Tags: Global Warming | ocean acidification | global warming | quotes | believe

Global Warming Debate: 11 Quotes From Those Who Believe in Ocean Acidification

By    |   Wednesday, 06 May 2015 01:01 PM

Ocean acidification, is the term applied to chemical shifts in large bodies of water caused by C02 emissions. It comes as a result of the continuing decrease of pH (acidity), and has been scientifically linked to higher amounts of C02 in the atmosphere. Oceans, rivers and lakes absorb roughly 30 to 40 percent of released C02.

But like other facets of the global warming/climate change debate, opinions differ as to whether such a phenomenon is happening around the world.

Here are 11 quotes from people who believe in ocean acidification:

ALERT: Is Global Warming a Hoax? Vote Now

1. "There is sometimes quarrel and debate about complex modeling of climate and atmospheric projections, but evidence of ocean acidification is simple to measure and understand. Indeed, even the small noisy chorus of climate change deniers and corporate polluters is noticeably quiet on the issue of ocean acidification because they simply cannot explain away the facts." - Sen. Sheldon Whitehouse (D-RI), during a December 2012 speech on the Senate floor.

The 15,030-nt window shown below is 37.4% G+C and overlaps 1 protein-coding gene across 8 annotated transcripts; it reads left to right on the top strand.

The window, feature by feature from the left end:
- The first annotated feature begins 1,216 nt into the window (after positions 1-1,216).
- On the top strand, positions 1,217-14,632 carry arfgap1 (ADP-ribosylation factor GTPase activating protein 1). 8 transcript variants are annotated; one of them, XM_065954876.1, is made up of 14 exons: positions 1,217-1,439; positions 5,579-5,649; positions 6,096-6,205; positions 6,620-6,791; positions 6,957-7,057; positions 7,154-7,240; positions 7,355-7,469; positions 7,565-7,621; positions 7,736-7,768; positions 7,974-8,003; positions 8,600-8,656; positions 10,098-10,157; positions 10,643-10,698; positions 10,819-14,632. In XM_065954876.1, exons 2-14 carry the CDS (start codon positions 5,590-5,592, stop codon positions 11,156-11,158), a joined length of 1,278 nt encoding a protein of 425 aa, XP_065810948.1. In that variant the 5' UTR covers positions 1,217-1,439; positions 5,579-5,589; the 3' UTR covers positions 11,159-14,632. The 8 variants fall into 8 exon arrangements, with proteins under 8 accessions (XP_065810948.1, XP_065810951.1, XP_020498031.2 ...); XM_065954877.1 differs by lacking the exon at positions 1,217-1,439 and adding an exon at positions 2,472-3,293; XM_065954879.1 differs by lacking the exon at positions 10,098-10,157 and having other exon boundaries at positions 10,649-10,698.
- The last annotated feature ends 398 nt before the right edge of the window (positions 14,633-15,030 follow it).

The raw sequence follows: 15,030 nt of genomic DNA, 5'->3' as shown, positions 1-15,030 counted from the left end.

2. "Since the beginning of the Industrial Revolution, the acidity of surface ocean waters has increased by about 30 percent. This increase is the result of humans emitting more carbon dioxide into the atmosphere and hence more being absorbed into the oceans. The amount of carbon dioxide absorbed by the upper layer of the oceans is increasing by about 2 billion tons per year." - NASA